In his Q&A spotlight in celebration of Black History Month Akintayo talks about the significance of this month, his research goal to improve steel quality for Canadian steel makers, his views on McMaster Engineering’s new equity, diversity and inclusion initiatives and much more.
Akintayo will be taking over the @mcmastereng Instagram account today to share his research experience and a day in the life as a McMaster Engineering PhD student. Make sure to tune in!
A: For me, Black History Month is an opportunity to reflect on the contemporary challenges faced by people of colour in our society.
It’s also a chance to the reiterate the contributions and the milestone achievements by Blacks to the scientific, educational, economic, and social architecture of our communities, countries, and the world at large.
It’s a time be more inclusive, ensuring everyone’s input isn’t excluded from our history books irrespective of their skin colour.
A: I’m currently working on an NSERC Alliance research project in close collaboration with research engineers from US Steel, Tata Steel and Stelco.
My research aims to study the effects of alloying elements on the solidification mechanisms in Advanced High Strength Steels (AHSS). These modern generation steels find application as automotive parts.
The goal of my research is to assist Canadian steelmakers in improving their steel casting quality, increasing production output and cost benefits, as well as minimizing defective steel products during downstream processing.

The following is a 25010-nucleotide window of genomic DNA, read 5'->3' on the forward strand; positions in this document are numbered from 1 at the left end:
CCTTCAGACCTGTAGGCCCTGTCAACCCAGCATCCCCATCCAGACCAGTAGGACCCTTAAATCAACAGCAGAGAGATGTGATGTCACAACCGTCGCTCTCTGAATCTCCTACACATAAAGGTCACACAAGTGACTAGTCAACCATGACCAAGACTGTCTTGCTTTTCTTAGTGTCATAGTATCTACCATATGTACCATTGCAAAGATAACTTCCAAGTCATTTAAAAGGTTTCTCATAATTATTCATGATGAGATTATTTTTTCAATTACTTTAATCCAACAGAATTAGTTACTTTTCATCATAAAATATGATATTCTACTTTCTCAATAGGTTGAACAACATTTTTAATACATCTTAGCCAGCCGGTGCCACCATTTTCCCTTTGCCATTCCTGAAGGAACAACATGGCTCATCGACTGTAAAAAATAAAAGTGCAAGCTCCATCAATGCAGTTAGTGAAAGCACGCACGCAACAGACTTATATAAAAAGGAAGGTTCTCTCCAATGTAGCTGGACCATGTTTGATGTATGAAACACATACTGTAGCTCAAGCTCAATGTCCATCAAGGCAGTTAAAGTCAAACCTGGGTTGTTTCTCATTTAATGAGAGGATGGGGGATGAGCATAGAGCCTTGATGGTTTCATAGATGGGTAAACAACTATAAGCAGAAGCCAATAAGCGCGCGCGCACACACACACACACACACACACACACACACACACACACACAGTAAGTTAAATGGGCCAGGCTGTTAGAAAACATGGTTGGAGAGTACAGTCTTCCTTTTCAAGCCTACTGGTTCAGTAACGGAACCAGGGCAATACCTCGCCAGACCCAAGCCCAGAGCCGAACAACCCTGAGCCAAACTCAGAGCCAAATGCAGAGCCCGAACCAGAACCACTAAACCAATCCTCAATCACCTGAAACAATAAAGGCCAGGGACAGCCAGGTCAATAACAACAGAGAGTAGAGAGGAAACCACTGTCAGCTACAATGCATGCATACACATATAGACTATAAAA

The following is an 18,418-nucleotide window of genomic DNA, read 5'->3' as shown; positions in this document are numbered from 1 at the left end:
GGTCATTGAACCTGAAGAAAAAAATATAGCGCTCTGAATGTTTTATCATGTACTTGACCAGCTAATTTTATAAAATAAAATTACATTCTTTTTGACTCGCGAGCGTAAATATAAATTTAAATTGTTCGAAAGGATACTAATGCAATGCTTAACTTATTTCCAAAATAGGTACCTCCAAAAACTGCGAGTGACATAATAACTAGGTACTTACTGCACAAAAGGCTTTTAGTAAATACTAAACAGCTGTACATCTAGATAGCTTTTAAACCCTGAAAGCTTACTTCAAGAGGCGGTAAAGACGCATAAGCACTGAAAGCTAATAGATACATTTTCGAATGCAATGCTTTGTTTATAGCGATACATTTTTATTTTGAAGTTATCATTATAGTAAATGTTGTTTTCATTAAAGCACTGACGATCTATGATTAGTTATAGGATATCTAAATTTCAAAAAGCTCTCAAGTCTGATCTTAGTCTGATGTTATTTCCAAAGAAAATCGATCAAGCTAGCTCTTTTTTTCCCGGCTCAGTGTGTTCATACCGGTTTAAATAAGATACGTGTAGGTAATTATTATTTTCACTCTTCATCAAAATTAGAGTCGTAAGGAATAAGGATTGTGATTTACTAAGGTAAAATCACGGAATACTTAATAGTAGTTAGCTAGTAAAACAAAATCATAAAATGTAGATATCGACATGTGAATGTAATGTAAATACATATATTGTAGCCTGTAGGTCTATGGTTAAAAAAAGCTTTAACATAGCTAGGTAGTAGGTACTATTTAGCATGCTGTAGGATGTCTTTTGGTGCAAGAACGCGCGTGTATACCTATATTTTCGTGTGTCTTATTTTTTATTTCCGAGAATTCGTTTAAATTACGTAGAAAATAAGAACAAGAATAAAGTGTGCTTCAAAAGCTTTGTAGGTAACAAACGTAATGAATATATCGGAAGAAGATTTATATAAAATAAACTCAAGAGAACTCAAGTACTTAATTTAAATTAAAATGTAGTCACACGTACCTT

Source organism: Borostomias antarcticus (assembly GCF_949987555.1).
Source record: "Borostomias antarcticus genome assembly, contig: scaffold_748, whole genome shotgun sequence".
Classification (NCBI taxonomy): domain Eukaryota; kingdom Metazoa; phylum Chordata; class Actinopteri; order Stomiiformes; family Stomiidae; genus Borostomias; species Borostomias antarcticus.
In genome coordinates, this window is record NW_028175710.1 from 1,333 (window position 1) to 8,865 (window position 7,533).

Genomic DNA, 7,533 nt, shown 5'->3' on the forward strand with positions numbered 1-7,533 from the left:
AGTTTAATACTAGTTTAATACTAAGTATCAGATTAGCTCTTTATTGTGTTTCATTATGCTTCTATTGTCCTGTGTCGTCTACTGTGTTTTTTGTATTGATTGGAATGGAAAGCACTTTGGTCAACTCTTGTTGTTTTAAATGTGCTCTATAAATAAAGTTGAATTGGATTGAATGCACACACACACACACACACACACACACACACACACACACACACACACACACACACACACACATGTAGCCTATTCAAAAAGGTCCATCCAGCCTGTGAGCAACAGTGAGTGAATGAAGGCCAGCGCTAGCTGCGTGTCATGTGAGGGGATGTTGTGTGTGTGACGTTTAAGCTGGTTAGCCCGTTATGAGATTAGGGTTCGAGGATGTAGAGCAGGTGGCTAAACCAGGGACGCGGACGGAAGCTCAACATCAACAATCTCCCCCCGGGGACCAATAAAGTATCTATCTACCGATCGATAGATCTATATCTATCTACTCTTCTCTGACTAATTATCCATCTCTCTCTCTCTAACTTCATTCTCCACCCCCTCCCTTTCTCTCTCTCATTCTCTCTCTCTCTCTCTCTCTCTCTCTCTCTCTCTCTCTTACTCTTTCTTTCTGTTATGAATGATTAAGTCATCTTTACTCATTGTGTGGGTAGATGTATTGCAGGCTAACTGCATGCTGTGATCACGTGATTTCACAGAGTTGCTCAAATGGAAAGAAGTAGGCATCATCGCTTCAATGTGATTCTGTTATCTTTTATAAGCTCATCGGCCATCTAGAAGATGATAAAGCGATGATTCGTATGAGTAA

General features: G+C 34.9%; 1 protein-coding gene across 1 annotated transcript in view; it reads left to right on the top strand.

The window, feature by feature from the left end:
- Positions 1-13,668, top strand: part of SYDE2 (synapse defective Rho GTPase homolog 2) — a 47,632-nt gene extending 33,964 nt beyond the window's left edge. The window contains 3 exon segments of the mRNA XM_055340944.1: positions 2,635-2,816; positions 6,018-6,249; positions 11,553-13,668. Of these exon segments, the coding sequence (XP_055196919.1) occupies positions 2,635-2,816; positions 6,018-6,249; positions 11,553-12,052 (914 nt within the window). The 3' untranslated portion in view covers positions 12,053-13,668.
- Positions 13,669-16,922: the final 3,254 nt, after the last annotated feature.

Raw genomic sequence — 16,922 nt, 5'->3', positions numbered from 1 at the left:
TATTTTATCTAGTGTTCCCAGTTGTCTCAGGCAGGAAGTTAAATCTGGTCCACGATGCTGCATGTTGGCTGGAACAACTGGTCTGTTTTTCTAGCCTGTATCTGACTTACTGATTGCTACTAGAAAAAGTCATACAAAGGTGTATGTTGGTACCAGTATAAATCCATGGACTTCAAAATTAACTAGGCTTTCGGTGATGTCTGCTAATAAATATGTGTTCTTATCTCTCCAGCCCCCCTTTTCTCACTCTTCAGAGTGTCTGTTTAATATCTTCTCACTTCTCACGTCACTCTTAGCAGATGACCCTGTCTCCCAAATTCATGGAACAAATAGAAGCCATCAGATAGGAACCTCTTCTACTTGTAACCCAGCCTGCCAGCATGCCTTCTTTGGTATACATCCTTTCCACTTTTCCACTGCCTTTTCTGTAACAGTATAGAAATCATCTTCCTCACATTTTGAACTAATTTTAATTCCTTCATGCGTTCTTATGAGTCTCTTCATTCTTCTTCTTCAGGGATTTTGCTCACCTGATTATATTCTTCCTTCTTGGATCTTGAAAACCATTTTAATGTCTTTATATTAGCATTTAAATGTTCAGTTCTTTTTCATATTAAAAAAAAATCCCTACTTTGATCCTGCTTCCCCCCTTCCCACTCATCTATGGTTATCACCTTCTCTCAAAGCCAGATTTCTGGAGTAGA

A: I chose McMaster Engineering for my doctoral research for many reasons. I love my research project, the collaborative approach of my advisor and the chance to do all of this within a highly-ranked Materials Engineering program (in Canada and worldwide).
I plan to use some electron microscopy tools during my research and I have the chance to use some of the most sophisticated microscopy facilities at the Canadian Centre for Electron Microscopy (CCEM) located at McMaster.
The unique co-op option at the graduate level was another incentive to join Mac Eng as I get the chance to gain valuable Canadian work experience and establish a network of professional contacts in the industry before graduation.
Although I just joined the program last month, I’ve received great support from the administrative staff and the career planning sessions organized by Engineering Co-op and Career Services.
I’ve also had the chance to attend departmental industry nights where I spoke directly with company representatives in Canada concerning what is obtainable in the industry and the opportunities therein.
A: That would be my elder sister who’s currently a doctoral candidate in the US.
An adage from my home country says, “A horse follows the example of the preceding one during a race.” Hence, she’s been my role model to date by paving that path of excellence that I have followed.
A: I believe both are great initiatives in attracting black talents to McMaster and increasing the state of diversity in the engineering programs, the university community, and the future workforce in academia/industry.
I’ve been a scholarship beneficiary in the past, and I know that how it feels when one’s financial stress is eased. Although the IBET fellowship is currently open to Canadian citizens and permanent residents who identify as black, I hope that it would be extended to black international talents in subsequent years.
Nevertheless, I commend the brains behind the IBET Fellowship and the leadership of NSBE for their strong dedication towards equity, diversity, and inclusion at McMaster Engineering.